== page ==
Pagans practice, instruct in magic

The class focuses on meditation and centering, not the magic shown on TV.

Emily Kaiser

Although Lydia Vilt practices magic, she said it isn’t anything like Harry Potter.

Vilt, an English junior, is a pagan and said magic is often a part of her daily life and her religious customs.

“Daily, it’s more like an awareness of my surroundings and the rituals focus more on nature,” she said.

The University Pagan Society is sponsoring a free class next semester to teach interested students the basics of pagan magic, said class instructor Diana Rajchel.

Rajchel, a Minneapolis resident, said she volunteers her time to teach the on-campus class.

The skills learned in class will look like meditation and focus on the idea of “grounding and centering,” she said.

One of the skills students will learn is the ability to stay focused in class when their minds begin to wander, Rajchel said.

“It’s recognizing health, body and spiritual needs,” she said.

Rajchel said she taught the class twice in the past at the University and averages four students per class. She said the class was set to begin this week, but because of time conflicts, the course will begin next semester.

University Pagan Society president Lisa Hario said the class is a service to the community, but also a chance to gain more members.

“If everyone brings a different knowledge and experience to the group, we can discuss more topics,” she said.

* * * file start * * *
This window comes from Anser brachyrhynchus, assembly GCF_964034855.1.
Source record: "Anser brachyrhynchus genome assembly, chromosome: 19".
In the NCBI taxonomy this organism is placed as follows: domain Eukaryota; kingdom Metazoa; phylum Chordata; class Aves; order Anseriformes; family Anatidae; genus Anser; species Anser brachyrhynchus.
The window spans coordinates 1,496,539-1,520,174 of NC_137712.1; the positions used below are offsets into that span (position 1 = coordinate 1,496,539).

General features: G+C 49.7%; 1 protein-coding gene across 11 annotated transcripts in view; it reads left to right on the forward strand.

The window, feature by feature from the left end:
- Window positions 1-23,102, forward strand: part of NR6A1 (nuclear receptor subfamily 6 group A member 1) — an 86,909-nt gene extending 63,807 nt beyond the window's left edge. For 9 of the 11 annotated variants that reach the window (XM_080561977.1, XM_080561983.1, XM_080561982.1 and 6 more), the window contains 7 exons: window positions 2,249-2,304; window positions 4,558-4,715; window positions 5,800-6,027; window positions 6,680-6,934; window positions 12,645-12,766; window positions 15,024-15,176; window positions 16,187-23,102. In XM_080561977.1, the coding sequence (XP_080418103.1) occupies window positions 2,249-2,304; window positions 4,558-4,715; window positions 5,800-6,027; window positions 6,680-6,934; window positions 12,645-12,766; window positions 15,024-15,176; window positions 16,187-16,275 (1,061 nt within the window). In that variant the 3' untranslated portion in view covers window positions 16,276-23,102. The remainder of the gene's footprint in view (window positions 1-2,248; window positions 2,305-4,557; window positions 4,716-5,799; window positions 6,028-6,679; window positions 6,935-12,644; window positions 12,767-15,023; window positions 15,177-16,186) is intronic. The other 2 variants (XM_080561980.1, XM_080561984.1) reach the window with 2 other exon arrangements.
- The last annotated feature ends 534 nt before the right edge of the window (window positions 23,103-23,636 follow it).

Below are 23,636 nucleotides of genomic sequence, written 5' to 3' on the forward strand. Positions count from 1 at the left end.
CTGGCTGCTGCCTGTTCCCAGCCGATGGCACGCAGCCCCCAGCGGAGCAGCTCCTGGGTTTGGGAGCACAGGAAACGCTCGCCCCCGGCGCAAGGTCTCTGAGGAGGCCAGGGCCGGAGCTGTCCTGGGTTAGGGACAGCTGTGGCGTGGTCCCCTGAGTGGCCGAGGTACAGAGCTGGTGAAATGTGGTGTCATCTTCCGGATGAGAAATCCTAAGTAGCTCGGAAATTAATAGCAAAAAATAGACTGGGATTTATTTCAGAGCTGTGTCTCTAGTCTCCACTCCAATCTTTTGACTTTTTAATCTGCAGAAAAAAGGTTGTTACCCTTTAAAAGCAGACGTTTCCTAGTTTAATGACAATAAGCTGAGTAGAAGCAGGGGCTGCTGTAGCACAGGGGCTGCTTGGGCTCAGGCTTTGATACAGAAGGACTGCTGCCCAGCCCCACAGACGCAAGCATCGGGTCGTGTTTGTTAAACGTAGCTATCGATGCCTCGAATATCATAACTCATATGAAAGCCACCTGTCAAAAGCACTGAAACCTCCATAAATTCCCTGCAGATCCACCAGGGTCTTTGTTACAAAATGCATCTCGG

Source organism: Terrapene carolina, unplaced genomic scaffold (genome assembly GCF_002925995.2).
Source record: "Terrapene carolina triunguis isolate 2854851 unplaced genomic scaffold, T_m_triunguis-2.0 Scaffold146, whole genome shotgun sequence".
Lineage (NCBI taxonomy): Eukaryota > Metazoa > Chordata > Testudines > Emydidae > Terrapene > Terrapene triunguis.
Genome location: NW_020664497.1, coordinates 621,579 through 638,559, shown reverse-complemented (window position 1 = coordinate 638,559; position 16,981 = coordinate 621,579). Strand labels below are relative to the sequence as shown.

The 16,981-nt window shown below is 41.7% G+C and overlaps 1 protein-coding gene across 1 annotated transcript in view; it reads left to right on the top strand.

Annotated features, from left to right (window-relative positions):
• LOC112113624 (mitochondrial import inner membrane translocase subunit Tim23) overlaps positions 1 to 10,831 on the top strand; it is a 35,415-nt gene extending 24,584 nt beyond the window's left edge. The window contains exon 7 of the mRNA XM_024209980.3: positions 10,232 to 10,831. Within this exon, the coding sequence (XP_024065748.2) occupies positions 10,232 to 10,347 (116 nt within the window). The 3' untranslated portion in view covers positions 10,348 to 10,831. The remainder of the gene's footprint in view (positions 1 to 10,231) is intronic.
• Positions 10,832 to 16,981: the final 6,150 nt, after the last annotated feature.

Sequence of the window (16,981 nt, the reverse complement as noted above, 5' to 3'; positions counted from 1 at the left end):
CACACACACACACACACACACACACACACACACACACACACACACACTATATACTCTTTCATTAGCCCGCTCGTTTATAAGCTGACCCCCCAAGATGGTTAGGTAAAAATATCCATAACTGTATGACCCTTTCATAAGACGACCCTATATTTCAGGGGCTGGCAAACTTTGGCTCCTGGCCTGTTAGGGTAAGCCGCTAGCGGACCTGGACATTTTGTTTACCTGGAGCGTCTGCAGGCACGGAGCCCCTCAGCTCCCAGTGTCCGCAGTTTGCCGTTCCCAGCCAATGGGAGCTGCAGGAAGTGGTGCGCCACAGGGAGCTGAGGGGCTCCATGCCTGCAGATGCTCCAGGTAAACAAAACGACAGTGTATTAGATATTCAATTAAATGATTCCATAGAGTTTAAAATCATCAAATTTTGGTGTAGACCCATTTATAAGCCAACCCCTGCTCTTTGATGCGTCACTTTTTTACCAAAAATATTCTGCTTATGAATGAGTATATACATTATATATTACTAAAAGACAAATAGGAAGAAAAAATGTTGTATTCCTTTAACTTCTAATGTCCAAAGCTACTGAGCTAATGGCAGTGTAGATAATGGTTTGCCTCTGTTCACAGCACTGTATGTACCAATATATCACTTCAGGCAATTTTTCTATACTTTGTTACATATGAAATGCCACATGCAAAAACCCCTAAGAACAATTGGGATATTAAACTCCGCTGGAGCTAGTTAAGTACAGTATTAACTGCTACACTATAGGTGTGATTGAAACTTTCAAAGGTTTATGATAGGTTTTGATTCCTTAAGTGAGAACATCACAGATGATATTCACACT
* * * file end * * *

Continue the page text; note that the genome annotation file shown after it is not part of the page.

The magic taught in the class is a form of discipline, Rajchel said.

Rajchel said magic is a part of her daily life and usually includes meditation, prayer and lighting candles for sick friends and family.

She said she uses other spells less frequently, such as a spell of protection before a long road trip.

Continuing education student and pagan Wendy Seidl said she believes God is in her and in all aspects of nature, and magic offers the ability to create change.

“Magic is almost like a prayer except where in Christian religion it’s in the hands of specific people, we believe the power is within ourselves,” she said.

Classical and near Eastern studies professor Philip Sellew studies religion from ancient times and said much of what pagans considered magic was the same as what Christians used to practice, such as prayer and ritual customs.

Despite the similarities, traditional pagan practices were sometimes labeled demonic, he said.

“It comes down to what people think is authentic,” he said.

Vilt said she is not taking the class, but thinks the class is a great opportunity for students to understand magic.

“I think anything that opens people’s minds to different lifestyles is a good thing,” she said.

Pagan magic often is misunderstood because of the representations of magic seen in movies and television, Vilt said.

Rajchel said people have “wild imaginations” and often learn false information about paganism.

“Religion is the most competitive market and everyone wants members,” she said. “The best way to keep members is to say every other religion is bad.”

As with all religions, Seidl said, results come from believing.

“It’s all about your belief, and that’s how magic works, essentially,” she said. “To make something happen, we just strongly believe we have the power to do it.”